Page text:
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As an end-of-term trip, TGS went to give something back to the country that had given us so much. High up in the highlands of Ecuador, in a tiny province named Chimborazo, a Canadian charity NGO has set itself a goal. Its main goal is to free children from oppression. In the West, that means empowering children to take on the responsibility to change the world. However, in developing countries (such as India, Sri Lanka, Kenya, Ecuador) this means helping children out of slavery and oppression. Free The Children (FTC) is setting itself around a four pillared approach to ending poverty and slavery, in the most sustainable and least disruptive way to the communities possible.
Every three seconds, a person dies because of lack of access to clean water. As well, most children will be sent from home, to the river, and back home again, usually about a 5 km journey in total. This means that they can’t go to school. So what if FTC starts putting wells nearby the schools themselves? That way, children would be able to go to school, learn, and then come back with water for the family.
What’s the point of feeding a population by giving them fish? That will only last them until the food runs out. Why not teaching the village how to fish? It will be a virtually never ending cycle of food. This is what FTC wants to do, educate children on how to sustain themselves after school.
One way that people like to argue against child slavery goes along these lines: “Well, yeah, but if you take away what the child is making in income, then the child’s family could go into poverty!” First off, children sold into slavery make less than 5 cents a day. If anything. So that point is invalid. Secondly, the conditions inflicted upon the children are awful; would you like to switch places with them? Third, and this is the good part: There is a solution. Instead of selling a child, one could buy a goat. Make their own milk, and make their own money.
What’s the point of having dying and sick children everywhere? None. Through health care, these children have the opportunity to go to school and make a living.
So what exactly did we do there?
A branch of FTC (Me to We, which translates donation money into actions across the globe) goes into communities, talks to locals, and tries to build up a plan of how they could be most helped. Before we got to Chimborazo, it was decided they needed a new building. Their old ones were for primary students, and the primary students shoved all their stuff into the secondary students; building, overcrowding it and leading to dangerous accidents inside the classroom.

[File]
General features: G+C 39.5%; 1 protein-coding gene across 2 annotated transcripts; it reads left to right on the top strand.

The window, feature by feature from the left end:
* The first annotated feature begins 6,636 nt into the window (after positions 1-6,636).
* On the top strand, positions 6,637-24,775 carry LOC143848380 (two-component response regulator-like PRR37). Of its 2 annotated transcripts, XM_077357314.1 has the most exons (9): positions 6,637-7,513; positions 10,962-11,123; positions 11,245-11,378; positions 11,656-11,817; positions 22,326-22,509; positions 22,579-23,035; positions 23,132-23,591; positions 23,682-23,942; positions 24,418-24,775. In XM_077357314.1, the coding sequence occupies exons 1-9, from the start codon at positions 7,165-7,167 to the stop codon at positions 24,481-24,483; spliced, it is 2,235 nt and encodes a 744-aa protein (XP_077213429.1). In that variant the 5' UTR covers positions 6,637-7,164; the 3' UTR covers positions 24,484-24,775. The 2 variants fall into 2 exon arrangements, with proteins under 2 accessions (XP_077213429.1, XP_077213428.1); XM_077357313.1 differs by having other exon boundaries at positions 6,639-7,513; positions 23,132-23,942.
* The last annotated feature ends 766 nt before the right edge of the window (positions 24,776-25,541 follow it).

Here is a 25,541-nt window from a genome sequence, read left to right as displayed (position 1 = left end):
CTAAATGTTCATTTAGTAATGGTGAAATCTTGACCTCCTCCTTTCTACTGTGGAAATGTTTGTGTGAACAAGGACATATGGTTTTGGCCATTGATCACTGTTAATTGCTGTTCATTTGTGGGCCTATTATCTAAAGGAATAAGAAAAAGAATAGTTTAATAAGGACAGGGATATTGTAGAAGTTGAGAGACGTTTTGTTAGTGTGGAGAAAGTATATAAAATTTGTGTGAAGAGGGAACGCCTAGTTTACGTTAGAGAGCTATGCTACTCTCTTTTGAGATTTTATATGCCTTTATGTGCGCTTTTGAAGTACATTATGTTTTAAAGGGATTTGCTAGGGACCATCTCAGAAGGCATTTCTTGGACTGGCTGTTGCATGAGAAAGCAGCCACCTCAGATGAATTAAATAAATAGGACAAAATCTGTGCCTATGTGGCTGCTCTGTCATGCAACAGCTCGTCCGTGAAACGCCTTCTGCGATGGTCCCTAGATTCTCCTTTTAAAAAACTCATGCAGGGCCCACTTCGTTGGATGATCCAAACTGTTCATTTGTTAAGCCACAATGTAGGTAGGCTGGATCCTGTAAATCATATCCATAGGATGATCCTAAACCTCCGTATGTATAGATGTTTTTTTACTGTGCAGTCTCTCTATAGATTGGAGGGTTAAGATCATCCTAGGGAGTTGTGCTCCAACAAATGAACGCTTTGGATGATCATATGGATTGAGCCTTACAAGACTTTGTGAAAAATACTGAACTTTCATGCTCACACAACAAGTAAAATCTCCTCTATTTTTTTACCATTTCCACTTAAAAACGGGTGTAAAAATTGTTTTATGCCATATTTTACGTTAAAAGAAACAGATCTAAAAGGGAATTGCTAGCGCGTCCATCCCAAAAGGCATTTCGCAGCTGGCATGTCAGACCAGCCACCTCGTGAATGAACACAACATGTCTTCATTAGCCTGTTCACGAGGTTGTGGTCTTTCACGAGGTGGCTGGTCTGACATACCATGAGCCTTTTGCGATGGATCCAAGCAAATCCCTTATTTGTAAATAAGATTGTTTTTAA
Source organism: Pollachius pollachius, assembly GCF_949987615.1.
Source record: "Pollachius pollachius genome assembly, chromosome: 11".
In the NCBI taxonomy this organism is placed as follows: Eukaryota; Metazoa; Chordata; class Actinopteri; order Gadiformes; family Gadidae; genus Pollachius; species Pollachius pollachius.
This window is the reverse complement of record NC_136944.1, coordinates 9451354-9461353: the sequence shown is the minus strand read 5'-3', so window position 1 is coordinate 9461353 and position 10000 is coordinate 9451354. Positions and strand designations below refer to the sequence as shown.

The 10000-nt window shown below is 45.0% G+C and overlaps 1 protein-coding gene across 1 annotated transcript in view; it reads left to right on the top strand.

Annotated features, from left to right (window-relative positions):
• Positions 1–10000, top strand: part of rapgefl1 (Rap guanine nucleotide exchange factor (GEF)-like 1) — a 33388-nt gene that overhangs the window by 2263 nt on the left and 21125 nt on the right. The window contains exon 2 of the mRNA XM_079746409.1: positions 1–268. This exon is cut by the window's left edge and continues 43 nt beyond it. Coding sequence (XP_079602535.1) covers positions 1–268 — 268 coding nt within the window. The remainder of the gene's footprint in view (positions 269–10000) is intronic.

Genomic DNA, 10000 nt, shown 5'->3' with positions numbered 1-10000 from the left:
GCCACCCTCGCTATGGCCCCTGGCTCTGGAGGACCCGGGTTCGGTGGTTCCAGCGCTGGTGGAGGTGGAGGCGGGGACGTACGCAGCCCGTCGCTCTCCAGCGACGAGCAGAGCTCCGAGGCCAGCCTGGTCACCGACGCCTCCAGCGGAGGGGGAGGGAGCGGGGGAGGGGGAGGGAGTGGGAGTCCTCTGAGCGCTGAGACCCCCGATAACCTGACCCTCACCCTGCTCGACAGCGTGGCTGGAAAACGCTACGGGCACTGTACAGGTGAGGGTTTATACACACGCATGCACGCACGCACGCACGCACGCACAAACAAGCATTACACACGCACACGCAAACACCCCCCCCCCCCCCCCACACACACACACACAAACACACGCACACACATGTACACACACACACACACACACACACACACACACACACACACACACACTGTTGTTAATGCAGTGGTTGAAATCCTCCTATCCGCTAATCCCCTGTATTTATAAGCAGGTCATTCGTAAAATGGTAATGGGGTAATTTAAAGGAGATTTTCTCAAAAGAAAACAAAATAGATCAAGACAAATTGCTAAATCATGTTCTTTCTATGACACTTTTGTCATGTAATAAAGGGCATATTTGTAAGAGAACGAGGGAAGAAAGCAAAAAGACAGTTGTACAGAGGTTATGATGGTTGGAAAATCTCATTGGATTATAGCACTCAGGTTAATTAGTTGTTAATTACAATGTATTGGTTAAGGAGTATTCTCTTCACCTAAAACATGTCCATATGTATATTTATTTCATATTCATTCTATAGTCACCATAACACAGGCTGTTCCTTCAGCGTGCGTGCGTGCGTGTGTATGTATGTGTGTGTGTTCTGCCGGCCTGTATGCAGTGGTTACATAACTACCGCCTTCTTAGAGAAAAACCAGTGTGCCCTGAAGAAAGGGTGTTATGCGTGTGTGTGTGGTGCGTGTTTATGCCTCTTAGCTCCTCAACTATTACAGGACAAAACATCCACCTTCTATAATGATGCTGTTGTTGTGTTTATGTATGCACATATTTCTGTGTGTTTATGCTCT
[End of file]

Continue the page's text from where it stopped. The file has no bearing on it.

We got off the bus, eager, ready to help. We looked around – they gave us a tour. They showed us two decoration projects: some small stones they had put on a building to make it look nice, and a mural based on the topic of hygiene. VERY important for these children, who had no idea how to use a toilet or urinal.
They showed us the adobe brick-making machine where they pile dirt recently dug up from the ground into these metal pressers, and press and press it into bricks. They showed us where we were going to be building. Flat ground. Some white lines drawn onto the ground where they wanted the foundation to be built. They told us they wanted it 60cm on the sides and 150cm in the corners,
We went back home, “home” being where we ate, slept, and talked about the world, its problems, and possible solutions. We were the first group to bring kids from outside of the U.S. and Canada.
The real work started day two. This same schedule of working for 3-4 hours, going to eat lunch, and either working or having a workshop for 4-5 hours would repeat again. They gave us a beautiful welcoming ceremony into their community, with speeches and dancing.
The digging was hard. My partner and I managed to find the rootiest, rockiest area, and smashing our way through with hoes and pickaxes was amusing. By the end, our muscles were tired, and we were getting short of breath because of the high elevation.
One moment stood out to me that explained the entire trip:
The translator was crouched on the ground, translating from Spanish to English. All the primary children had chairs, and one child stood up, walked to the centre with her chair, and gave it to the translator, remaining standing until someone could find her a chair to sit on. She couldn’t have been more than 11 years old.
The people of the community were so selfless, so eager to help, and willing to be helped. The digging was tiring but rewarding, by the end of 3 days we had pretty much finished digging the entire foundation. The bricks were going good and strong, more than 100 bricks made. The mural was almost done at the end, and it was beautiful. The buildings were looking nice and rocky.
This was an amazing experience, at least for me. We gave up time that we could’ve been doing rafting or zip-lining, and hey, that might’ve been more fun.
But I think we gained more out of this trip.